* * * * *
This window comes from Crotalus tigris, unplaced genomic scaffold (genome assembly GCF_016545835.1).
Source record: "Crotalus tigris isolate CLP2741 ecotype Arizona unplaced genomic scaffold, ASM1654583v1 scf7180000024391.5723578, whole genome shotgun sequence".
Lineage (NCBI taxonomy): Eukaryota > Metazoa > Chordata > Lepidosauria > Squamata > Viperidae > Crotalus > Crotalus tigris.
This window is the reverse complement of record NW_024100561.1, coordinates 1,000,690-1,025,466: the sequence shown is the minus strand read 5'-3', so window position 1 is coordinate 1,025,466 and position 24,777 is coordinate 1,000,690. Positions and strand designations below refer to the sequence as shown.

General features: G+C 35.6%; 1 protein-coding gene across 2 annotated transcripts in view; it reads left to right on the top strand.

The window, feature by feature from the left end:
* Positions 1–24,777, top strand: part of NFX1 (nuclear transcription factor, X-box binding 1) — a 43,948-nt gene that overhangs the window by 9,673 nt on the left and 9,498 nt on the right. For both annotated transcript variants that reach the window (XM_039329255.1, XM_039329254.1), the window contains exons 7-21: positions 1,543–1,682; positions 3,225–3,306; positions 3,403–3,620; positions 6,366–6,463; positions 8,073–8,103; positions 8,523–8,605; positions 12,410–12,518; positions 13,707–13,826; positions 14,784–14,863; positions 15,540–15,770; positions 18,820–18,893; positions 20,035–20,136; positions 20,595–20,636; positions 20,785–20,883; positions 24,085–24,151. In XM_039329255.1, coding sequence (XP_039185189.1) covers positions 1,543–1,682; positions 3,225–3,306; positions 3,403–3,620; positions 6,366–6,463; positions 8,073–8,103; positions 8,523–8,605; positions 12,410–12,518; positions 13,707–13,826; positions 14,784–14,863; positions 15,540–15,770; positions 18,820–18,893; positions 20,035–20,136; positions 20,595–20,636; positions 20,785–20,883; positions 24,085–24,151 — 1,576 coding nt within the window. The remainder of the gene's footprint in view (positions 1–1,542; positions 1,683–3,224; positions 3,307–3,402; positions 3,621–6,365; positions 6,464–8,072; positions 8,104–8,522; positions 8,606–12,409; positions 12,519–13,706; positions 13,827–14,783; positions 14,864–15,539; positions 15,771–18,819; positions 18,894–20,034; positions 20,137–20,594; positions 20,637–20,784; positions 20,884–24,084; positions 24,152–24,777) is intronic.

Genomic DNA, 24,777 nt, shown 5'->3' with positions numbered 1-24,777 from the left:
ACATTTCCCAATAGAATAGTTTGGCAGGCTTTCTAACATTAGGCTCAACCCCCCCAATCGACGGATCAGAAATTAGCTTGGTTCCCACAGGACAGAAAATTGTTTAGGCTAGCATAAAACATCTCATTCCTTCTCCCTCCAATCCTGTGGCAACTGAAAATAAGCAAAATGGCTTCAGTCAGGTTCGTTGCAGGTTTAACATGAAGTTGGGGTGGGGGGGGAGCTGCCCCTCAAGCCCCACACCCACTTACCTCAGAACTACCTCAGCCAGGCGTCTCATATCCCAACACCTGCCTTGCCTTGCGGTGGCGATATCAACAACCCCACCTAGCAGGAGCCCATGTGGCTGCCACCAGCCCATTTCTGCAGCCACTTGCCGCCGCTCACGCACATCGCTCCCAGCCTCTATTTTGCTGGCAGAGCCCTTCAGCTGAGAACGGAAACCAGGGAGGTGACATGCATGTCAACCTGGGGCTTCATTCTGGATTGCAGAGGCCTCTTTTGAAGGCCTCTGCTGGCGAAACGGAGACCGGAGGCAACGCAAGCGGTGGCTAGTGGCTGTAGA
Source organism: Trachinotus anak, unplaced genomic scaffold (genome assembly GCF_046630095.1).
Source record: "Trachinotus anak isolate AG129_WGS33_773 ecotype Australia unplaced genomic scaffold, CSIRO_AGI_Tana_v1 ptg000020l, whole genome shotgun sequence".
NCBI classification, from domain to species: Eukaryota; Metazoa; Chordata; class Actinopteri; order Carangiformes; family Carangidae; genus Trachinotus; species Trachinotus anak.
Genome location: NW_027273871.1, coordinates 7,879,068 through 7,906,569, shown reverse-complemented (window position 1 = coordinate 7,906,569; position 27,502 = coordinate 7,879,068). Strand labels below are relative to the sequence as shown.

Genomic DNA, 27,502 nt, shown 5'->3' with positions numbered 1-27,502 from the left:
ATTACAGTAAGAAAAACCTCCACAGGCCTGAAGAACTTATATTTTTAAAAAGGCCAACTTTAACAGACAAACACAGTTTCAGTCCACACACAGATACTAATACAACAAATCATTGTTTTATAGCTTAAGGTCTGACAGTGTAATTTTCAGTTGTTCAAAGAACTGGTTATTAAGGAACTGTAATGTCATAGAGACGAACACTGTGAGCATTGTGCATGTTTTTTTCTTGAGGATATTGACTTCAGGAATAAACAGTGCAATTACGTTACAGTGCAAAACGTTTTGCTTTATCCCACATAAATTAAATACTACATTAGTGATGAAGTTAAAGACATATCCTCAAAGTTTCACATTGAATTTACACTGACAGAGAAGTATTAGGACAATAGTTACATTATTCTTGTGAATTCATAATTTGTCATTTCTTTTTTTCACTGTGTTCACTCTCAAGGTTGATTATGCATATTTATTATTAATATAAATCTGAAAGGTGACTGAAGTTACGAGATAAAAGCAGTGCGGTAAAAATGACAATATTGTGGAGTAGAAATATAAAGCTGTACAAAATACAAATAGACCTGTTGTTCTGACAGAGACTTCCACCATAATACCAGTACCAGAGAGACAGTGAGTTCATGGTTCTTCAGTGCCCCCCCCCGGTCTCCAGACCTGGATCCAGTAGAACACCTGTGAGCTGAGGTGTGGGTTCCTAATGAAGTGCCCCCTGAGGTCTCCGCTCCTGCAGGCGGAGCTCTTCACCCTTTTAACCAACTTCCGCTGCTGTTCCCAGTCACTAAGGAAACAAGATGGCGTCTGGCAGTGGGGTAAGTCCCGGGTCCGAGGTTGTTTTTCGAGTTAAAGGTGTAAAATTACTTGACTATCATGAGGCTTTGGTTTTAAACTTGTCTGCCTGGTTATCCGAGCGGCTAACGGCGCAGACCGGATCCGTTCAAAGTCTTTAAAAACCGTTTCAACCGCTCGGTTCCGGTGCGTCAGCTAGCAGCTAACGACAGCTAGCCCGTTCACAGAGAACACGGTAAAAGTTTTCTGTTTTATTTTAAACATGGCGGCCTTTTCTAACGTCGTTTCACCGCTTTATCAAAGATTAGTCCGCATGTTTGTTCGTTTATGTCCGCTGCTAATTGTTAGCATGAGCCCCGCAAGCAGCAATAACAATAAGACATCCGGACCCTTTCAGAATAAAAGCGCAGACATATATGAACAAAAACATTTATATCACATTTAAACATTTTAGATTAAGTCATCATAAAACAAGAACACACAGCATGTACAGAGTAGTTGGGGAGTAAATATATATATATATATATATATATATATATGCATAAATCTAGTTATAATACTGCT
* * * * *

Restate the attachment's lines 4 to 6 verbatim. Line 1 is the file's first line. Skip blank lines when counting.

This window is the reverse complement of record NW_024100561.1, coordinates 1,000,690-1,025,466: the sequence shown is the minus strand read 5'-3', so window position 1 is coordinate 1,025,466 and position 24,777 is coordinate 1,000,690. Positions and strand designations below refer to the sequence as shown.

General features: G+C 35.6%; 1 protein-coding gene across 2 annotated transcripts in view; it reads left to right on the top strand.

The window, feature by feature from the left end: